On June 23, approximately 10 million voters in Istanbul will go to the polls to elect a mayor. From whichever angle one may have looked at the farce-like twists following the first and “real” municipal elections, this one will be as significant and as decisive to determine the fate of not only Istanbul but all of Turkey. Yet, huge question marks remain.
There is no doubt that Ekrem Imamoglu, a 49-year-old local district mayor in Istanbul, stands as the most powerful challenger not only to Binali Yildirim, a former Justice and Development (AKP) party mayor of Istanbul, but also to Turkish President Recep Tayyip Erdogan and the massive power he has accumulated over the years.
Imamoglu may be the final barrier between Erdogan and an absolutist order that Erdogan has worked so hard to build.
No doubt either that Imamoglu is seen as the “real” mayor of the city. He won the election March 31 by a margin of some 14,000 votes but his victory was taken away after a series of mind-boggling skulduggeries that led to a cancellation of the vote by the extremely pressurised Supreme Electoral Council.
His victory forcefully ripped away, Imamoglu has proven to be a fighter, going beyond his given territory and presenting himself as the saviour of Turkey from ruin and cruelty, and as the next national leader, who is determined to unify the various social segments that Erdogan has divided and played against each other.
”How I won the race for mayor in Istanbul and how I will win again” was the title of Imamoglu’s opinion article for Washington Post.
Imamoglu has reasons to be self-confident. During Eid al-Fitr, he smartly used his family visit to the Black Sea coast, where he is originally from, to organise mass rallies. The sights in Giresun, Trabzon and Ordu were all impressive. Tens of thousands gathered in the squares in the traditional Erdogan strongholds, an indication that the tide — somehow, somewhat — was turning.
Soft-spoken, sympathetic and politically obstinate, Imamoglu is apparently rising in momentum as Turkey goes through a profound crisis that keeps the country in convulsions.
Some cautious observers, including myself, have questioned whether carrying the election torch outside the boundaries of a city, where the race is limited, is a sign of overconfidence. Countering Erdogan’s well-known, over-the-top populism with the same attitude is one thing and the acrimonious reality of today’s Turkey is another.
For Erdogan and his followers, Imamoglu’s rise on the political scene and his appearances outside Istanbul are seen as ”I want to rule not only Istanbul but the entire Turkey” — an existential threat to the president and his ruling party.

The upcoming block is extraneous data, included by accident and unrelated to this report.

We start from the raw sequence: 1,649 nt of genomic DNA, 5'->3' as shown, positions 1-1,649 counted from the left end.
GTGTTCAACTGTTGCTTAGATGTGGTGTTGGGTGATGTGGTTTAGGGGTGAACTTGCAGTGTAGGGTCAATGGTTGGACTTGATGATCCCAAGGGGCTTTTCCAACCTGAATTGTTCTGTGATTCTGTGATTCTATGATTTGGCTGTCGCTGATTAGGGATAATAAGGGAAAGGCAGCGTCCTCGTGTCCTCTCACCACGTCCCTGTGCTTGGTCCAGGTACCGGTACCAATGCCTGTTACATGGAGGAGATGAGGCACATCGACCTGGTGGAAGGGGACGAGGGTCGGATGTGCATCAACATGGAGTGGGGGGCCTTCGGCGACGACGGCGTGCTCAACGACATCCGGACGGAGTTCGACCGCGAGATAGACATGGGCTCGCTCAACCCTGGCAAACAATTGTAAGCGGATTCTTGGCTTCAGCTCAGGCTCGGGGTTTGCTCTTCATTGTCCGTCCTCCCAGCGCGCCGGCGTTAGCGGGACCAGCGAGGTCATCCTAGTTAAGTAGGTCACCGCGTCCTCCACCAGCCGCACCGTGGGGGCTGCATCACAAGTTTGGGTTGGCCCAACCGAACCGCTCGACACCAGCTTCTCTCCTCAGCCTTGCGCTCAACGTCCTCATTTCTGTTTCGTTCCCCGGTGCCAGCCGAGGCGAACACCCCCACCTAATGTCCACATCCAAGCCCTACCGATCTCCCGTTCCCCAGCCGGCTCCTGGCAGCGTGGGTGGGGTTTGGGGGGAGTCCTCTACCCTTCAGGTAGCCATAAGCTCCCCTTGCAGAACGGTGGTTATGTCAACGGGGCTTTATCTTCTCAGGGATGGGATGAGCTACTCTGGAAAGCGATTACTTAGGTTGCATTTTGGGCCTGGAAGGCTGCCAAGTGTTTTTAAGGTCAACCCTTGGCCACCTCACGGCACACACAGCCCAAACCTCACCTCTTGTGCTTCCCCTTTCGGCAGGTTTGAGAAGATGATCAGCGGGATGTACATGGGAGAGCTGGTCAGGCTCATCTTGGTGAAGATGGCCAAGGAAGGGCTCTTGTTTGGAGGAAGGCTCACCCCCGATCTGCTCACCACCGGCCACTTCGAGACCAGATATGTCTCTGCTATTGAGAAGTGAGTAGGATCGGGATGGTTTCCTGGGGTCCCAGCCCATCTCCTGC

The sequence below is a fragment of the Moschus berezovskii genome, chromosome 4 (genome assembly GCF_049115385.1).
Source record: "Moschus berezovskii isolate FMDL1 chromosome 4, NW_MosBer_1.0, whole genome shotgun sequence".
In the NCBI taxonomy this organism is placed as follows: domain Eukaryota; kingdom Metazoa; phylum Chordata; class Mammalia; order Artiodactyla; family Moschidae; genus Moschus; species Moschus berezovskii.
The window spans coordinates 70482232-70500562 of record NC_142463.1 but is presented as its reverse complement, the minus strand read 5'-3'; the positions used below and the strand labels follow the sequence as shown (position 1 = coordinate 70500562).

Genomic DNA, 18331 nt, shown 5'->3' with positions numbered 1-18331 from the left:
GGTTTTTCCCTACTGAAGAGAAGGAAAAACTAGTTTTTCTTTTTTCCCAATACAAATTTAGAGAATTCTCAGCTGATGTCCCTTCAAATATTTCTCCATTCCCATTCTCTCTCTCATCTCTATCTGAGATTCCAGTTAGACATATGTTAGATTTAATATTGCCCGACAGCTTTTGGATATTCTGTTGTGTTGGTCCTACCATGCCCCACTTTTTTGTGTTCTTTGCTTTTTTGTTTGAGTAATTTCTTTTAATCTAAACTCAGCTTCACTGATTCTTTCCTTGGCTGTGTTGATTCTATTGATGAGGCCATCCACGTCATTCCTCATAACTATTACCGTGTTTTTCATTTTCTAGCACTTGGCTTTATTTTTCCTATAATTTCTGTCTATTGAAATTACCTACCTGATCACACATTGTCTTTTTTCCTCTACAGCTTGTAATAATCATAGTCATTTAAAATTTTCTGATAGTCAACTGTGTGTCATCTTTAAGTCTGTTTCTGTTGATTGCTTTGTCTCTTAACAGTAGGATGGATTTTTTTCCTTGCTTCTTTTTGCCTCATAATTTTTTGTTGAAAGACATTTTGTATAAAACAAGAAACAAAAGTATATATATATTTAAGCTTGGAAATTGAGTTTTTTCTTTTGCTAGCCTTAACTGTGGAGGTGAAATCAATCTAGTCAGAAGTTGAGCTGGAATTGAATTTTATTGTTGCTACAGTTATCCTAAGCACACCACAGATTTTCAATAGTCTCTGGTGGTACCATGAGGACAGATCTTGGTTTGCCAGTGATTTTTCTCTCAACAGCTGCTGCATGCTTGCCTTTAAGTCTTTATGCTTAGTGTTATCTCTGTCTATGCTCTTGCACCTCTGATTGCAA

The example of jailed People’s Democratic Party leader Selahattin Demirtas, who is as sharp and sympathetic as Imamoglu, is alive in people’s memory as how relentless Erdogan can be when he perceives a serious challenge for his throne.
So, in many ways, Imamoglu, who in his ”let’s overcome divisions in the society” motto resembles late President Turgut Ozal, knows he has entered a minefield. Then again, maybe not.
Given the topsy-turvy state of the general order in Turkey, where the rule of law practically collapsed and the economy is plunging in recession, the anti-AKP crowds may have been displaying old reflexes but their enthusiasm may also be illusory. So are the public polls, which, the few are trustworthy, show again a neck and neck race, with 2 percentage points of difference in between.
Will Imamoglu win again? If the public furore is a sign, he may very well end up as a victor. In fairness, he deserves to be acknowledged and allowed to take office but there, at that very point, clouds gather over probabilities and much has to do with what Erdogan has in mind this time.
One theory is as simple as one can think of: Erdogan has run out of political ammunition. He has no longer anything to tell the crowds, and his words — much of them sheer lies — echo these days in the void. So, he may not do anything out of extraordinary to win these “repeat” elections but strike later.
The president has enough powers to define the fate of the municipalities, has further legislation plans for deepening the centralisation of power over local councils and he controls the entire judiciary and so-called autonomous state institutions, such as the Supreme Electoral Council.
Erdogan knows that Imamoglu’s rise resembles what happened with him years ago, that the one who wins Istanbul in this election — as Imamoglu did — could claim the presidency on the next possible occasion. Erdogan and the circles that surround him know that Imamoglu will not hesitate to make public all the corruption, dirty public tenders and cronyism that have marked AKP rule over Istanbul for 25 years. This is all a very dangerous, existential threat to Erdogan and his close circle.
The real race will start today. Until now, Imamoglu had to endure accusations on identity — that he is a “Greek” from Pontus, the ancient name of the eastern Black Sea region where a large Christian majority was based until a massive ethnic cleansing in 1914-23. The pessimists expect, however, that if Erdogan is fully determined not to let go of Istanbul, during the upcoming period before the election, a lot of ugly scenes could be played out.
They may be right: June 23 will mark a date when Islamists will show whether they are respectful of an election result if they witness a repeated loss. Their choice, then, will define the fate of Turkey.
Yavuz Baydar is a senior Turkish columnist, and news analyst. A founding member of the Platform for Independent Journalism (P24) in Istanbul, he has been reporting on Turkey and monitoring media issues since 1980. A European Press Prize Laureate in 2014, he is also the winner of Germany's 'Journalistenpreis' in 2018.
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